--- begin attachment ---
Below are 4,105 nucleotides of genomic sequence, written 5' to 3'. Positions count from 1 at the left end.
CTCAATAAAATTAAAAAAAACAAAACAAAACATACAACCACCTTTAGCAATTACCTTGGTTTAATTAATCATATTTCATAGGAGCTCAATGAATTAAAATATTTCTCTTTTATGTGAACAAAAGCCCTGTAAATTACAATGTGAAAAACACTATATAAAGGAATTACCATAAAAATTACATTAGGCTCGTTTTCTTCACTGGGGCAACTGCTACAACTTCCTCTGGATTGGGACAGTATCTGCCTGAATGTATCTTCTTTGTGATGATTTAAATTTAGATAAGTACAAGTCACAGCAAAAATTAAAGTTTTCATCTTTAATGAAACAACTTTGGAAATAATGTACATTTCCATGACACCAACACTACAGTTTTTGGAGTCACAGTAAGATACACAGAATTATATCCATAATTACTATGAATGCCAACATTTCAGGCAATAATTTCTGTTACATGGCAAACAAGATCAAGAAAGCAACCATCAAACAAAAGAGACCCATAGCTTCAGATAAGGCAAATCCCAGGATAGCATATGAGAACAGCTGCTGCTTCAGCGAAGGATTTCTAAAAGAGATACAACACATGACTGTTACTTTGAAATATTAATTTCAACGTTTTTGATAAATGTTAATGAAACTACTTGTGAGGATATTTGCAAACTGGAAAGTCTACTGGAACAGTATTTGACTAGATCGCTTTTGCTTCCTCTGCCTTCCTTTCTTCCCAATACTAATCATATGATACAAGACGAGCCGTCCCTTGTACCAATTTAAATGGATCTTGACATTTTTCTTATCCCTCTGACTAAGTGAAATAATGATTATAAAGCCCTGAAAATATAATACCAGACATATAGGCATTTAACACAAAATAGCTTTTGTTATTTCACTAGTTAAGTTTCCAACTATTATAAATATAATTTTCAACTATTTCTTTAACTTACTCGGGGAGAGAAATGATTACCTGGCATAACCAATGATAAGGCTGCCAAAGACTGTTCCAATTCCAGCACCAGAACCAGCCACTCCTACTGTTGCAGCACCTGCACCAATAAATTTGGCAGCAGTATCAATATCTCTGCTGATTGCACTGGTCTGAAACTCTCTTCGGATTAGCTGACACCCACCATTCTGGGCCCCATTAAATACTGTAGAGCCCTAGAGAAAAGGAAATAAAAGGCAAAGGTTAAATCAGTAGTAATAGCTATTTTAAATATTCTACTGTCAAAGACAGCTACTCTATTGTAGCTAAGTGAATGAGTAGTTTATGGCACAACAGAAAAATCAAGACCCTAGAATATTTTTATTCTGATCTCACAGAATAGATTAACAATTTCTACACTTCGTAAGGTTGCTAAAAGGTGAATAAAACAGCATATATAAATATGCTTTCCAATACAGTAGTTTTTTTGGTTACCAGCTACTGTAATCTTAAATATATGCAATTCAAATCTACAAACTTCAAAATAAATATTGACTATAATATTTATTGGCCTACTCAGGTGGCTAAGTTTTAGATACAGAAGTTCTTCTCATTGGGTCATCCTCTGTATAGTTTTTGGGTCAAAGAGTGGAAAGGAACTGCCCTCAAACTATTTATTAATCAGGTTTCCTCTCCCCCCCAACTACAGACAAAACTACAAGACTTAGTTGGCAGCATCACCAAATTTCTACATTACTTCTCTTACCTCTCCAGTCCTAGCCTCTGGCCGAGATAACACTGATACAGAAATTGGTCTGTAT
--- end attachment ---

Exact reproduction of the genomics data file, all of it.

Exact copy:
Below are 4,105 nucleotides of genomic sequence, written 5' to 3'. Positions count from 1 at the left end.
CTCAATAAAATTAAAAAAAACAAAACAAAACATACAACCACCTTTAGCAATTACCTTGGTTTAATTAATCATATTTCATAGGAGCTCAATGAATTAAAATATTTCTCTTTTATGTGAACAAAAGCCCTGTAAATTACAATGTGAAAAACACTATATAAAGGAATTACCATAAAAATTACATTAGGCTCGTTTTCTTCACTGGGGCAACTGCTACAACTTCCTCTGGATTGGGACAGTATCTGCCTGAATGTATCTTCTTTGTGATGATTTAAATTTAGATAAGTACAAGTCACAGCAAAAATTAAAGTTTTCATCTTTAATGAAACAACTTTGGAAATAATGTACATTTCCATGACACCAACACTACAGTTTTTGGAGTCACAGTAAGATACACAGAATTATATCCATAATTACTATGAATGCCAACATTTCAGGCAATAATTTCTGTTACATGGCAAACAAGATCAAGAAAGCAACCATCAAACAAAAGAGACCCATAGCTTCAGATAAGGCAAATCCCAGGATAGCATATGAGAACAGCTGCTGCTTCAGCGAAGGATTTCTAAAAGAGATACAACACATGACTGTTACTTTGAAATATTAATTTCAACGTTTTTGATAAATGTTAATGAAACTACTTGTGAGGATATTTGCAAACTGGAAAGTCTACTGGAACAGTATTTGACTAGATCGCTTTTGCTTCCTCTGCCTTCCTTTCTTCCCAATACTAATCATATGATACAAGACGAGCCGTCCCTTGTACCAATTTAAATGGATCTTGACATTTTTCTTATCCCTCTGACTAAGTGAAATAATGATTATAAAGCCCTGAAAATATAATACCAGACATATAGGCATTTAACACAAAATAGCTTTTGTTATTTCACTAGTTAAGTTTCCAACTATTATAAATATAATTTTCAACTATTTCTTTAACTTACTCGGGGAGAGAAATGATTACCTGGCATAACCAATGATAAGGCTGCCAAAGACTGTTCCAATTCCAGCACCAGAACCAGCCACTCCTACTGTTGCAGCACCTGCACCAATAAATTTGGCAGCAGTATCAATATCTCTGCTGATTGCACTGGTCTGAAACTCTCTTCGGATTAGCTGACACCCACCATTCTGGGCCCCATTAAATACTGTAGAGCCCTAGAGAAAAGGAAATAAAAGGCAAAGGTTAAATCAGTAGTAATAGCTATTTTAAATATTCTACTGTCAAAGACAGCTACTCTATTGTAGCTAAGTGAATGAGTAGTTTATGGCACAACAGAAAAATCAAGACCCTAGAATATTTTTATTCTGATCTCACAGAATAGATTAACAATTTCTACACTTCGTAAGGTTGCTAAAAGGTGAATAAAACAGCATATATAAATATGCTTTCCAATACAGTAGTTTTTTTGGTTACCAGCTACTGTAATCTTAAATATATGCAATTCAAATCTACAAACTTCAAAATAAATATTGACTATAATATTTATTGGCCTACTCAGGTGGCTAAGTTTTAGATACAGAAGTTCTTCTCATTGGGTCATCCTCTGTATAGTTTTTGGGTCAAAGAGTGGAAAGGAACTGCCCTCAAACTATTTATTAATCAGGTTTCCTCTCCCCCCCAACTACAGACAAAACTACAAGACTTAGTTGGCAGCATCACCAAATTTCTACATTACTTCTCTTACCTCTCCAGTCCTAGCCTCTGGCCGAGATAACACTGATACAGAAATTGGTCTGTAT